Biodiversity Helps Coral Reefs Thrive and Could Be Used Strategically to Save Them
By Cody Clements
Coral reefs are home to so many species that they often are called "the rainforests of the seas." Today they face a daunting range of threats, including ocean warming and acidification, overfishing and pollution. Worldwide, more than one-third of all coral species are at risk of extinction.
I am one of many scientists who are studying corals to find ways of helping them survive and recover. As a recent report from the National Academies of Science, Engineering and Medicine shows, researchers are exploring many different strategies. Some, such as managed breeding to make corals more tolerant of stresses, are already being developed at small scales. Others, such as moving corals to colonize new areas, have not been tested yet.
My own work examines whether greater diversity of coral species on reefs can help corals survive and thrive. In a study published earlier this year, my colleague Mark Hay and I found evidence that the answer is yes. This finding could help to inform broader strategies for making coral reefs more resilient in altered oceans.
In Nature, More Is Better
Are ecosystems healthier if they contain many species than if they harbor only a few? This is a central question in ecology. Generally, scientists have found that ecosystems with more diverse foundation species – those that define a system and are inseparable from it, such as trees in a forest – tend to be healthier and function better.
Until recently, no one had applied this test to coral reefs. But we do know that healthy coral reefs are diverse, structurally complex ecosystems dominated by corals. In contrast, reefs that have been damaged by stresses such as coral bleaching events tend to become simplified, less diverse landscapes, often dominated by seaweeds.
For our study we chose a reef area on the southwestern coast of Fiji's main island, Viti Levu, in the South Pacific. Many reefs along this coast have been heavily degraded by overfishing and other human-related activities, reducing coral cover and allowing seaweeds to dominate.
There are hundreds of coral species across the Pacific, but at smaller scales, we found just five species or fewer during preliminary surveys conducted on the degraded reef at our site. Since these conditions mirror what is happening to many reefs worldwide, we saw it as an ideal place to test whether coral diversity matters for the "new normal" that we expect to see on reefs of the future.
Our team created 48 concrete plots on the sea floor of the degraded reef, which served as the bases for experimental coral gardens. We created single-species gardens that each contained one of three coral species – Pocillopora damicornis, commonly known as cauliflower coral; Porites cylindrica, also known as yellow finger coral; and Acropora millepora, one of a number species known as staghorn corals. We also planted mixed gardens containing all three species.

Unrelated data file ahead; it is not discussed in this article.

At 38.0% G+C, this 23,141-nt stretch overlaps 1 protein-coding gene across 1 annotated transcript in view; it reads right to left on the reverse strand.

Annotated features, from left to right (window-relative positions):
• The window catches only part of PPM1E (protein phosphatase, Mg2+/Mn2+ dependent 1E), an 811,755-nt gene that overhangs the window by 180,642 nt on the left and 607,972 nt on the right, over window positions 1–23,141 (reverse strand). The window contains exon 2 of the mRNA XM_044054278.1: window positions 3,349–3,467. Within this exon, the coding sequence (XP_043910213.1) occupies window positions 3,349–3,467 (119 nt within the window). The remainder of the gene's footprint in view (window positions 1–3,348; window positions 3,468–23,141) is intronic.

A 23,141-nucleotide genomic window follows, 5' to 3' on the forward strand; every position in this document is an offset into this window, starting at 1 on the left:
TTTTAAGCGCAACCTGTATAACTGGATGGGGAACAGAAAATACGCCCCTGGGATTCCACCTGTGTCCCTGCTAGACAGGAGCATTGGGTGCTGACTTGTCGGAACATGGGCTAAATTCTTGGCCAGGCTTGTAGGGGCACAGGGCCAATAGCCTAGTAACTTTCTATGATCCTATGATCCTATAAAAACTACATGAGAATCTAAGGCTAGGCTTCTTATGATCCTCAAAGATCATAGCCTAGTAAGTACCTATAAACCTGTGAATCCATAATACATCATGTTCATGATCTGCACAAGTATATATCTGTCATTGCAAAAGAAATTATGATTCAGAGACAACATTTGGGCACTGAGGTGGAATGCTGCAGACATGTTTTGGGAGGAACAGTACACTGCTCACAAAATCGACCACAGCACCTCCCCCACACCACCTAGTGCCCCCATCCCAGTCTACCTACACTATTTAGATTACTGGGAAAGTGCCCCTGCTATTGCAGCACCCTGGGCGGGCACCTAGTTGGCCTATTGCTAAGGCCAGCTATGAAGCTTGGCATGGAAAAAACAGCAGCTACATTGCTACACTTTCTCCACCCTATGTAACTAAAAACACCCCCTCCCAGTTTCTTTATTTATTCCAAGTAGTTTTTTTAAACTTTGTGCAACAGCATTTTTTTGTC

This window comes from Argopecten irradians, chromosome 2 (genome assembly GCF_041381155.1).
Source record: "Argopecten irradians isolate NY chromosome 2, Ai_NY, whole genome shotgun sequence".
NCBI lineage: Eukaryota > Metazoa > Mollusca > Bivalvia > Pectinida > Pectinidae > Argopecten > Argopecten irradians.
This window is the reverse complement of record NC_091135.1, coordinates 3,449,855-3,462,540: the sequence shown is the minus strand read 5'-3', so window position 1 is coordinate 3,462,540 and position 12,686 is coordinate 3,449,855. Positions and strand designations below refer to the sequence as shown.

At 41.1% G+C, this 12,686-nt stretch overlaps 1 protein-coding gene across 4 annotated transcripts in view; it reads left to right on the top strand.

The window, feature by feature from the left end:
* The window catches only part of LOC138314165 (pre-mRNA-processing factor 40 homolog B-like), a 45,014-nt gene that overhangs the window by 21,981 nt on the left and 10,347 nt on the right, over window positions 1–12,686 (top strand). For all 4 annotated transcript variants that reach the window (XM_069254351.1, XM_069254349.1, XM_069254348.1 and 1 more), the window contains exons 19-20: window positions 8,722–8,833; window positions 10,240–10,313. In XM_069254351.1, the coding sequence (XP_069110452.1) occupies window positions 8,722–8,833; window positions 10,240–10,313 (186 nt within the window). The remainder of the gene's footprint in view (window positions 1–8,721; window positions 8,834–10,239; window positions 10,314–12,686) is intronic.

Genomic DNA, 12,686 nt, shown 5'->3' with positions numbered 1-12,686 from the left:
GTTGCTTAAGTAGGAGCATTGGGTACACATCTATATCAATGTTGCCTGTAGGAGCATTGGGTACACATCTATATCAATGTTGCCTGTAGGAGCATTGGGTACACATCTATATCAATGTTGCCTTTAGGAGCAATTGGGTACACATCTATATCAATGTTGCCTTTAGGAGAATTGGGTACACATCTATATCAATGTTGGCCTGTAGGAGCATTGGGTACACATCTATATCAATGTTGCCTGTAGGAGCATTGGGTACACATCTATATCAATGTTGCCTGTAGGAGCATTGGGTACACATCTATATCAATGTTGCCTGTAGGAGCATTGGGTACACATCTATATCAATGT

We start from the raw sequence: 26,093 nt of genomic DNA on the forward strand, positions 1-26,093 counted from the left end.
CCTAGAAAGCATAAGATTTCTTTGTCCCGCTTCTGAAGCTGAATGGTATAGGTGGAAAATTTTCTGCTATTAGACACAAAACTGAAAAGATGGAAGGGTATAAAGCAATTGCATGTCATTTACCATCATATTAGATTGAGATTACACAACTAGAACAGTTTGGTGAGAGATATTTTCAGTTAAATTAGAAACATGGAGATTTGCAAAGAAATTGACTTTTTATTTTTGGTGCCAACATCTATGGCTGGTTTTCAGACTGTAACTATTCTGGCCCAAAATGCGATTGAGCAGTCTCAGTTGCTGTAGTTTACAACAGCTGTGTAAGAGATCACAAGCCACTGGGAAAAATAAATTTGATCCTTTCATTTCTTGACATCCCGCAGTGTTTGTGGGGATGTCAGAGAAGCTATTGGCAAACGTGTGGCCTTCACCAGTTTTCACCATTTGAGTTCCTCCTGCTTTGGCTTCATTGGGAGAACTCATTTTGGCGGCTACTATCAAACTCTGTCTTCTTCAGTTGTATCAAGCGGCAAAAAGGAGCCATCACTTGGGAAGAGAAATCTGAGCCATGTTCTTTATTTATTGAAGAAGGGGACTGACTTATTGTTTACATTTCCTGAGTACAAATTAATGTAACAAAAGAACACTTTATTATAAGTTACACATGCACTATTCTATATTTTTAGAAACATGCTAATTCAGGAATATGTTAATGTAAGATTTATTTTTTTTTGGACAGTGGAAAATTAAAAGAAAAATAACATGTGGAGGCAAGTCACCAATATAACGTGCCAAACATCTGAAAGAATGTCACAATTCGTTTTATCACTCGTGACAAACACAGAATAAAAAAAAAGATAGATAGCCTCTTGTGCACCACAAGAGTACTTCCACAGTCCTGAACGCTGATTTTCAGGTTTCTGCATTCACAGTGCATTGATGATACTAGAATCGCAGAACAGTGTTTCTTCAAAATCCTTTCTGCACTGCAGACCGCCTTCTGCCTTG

We chose these corals because they are common to reefs across the Pacific and are representative of different coral families that have shown varying responses to a variety of harmful disturbances. In all, each garden contained 18 coral individuals, for a total of 864 corals.
To assess each coral's performance as it grew, we needed to remove them from their plots periodically. So we cut off the tops of hundreds of soda bottles and planted an individual coral in the upside-down neck of each bottle with epoxy putty. We embedded the bottle caps into our concrete slabs so that we could easily unscrew each bottle neck to examine the coral it held, then screw it back into its base. Over 16 months we weighed the corals and tracked other measures of their well-being, including tissue death and colonization of each garden by harmful seaweeds.
Experimental coral gardens on a degraded reef in Fiji. Gardens with a mix of coral species performed better than gardens containing only one species.
Cody Clements / CC BY-ND
We consistently found that corals grown in mixed-species gardens performed better than those in single-species plots. Within four months, coral growth in the mixed-species gardens was even exceeding the best-performing single-species gardens. This suggests that different species may benefit each other in yet unknown ways, at least during early stages of a coral community's development.
Examples of single- and mixed-species coral gardens through time during our 16-month experiment. At four months, mixed-species gardens were outperforming single-species gardens in multiple ways – growing faster on average than even the best performing single-species gardens (Acropora millepora). By 16 months, growth was comparable between mixed-species and Acropora gardens, but aggregate performance of single-species gardens continued to lag behind their mix-species counterparts.
Clements and Hay, 2019 / CC BY-ND
Why Is More Better?
The next question is what drove the effects that we observed. We hope to investigate a number of leads in future experiments. For example, farmers commonly observe that planting a diverse mix of crops helps to reduce the spread of infectious diseases among individuals. Could the same be true for coral reefs?
Our initial findings offer both concern and hope for the future of coral reefs. If diversity is integral to coral well-being, then continued species loss could dramatically alter these ecosystems in ways that lead to further reef decline. How many parts can be removed from the "ecosystem engine" before it breaks down?
That said, many of the strategies in the National Academies report involve using biodiversity – both at the genetic and species level – to enhance coral reef resilience. Examples include cross-breeding corals between populations; altering coral genes to give them new functions, such as higher heat tolerance; and moving stress-tolerant corals or coral genes to new locations.
Promising advances in technology, such as mapping coral reefs from the air, may also help researchers assess coral health and determine which species they contain. This baseline information may help better inform management and restoration efforts.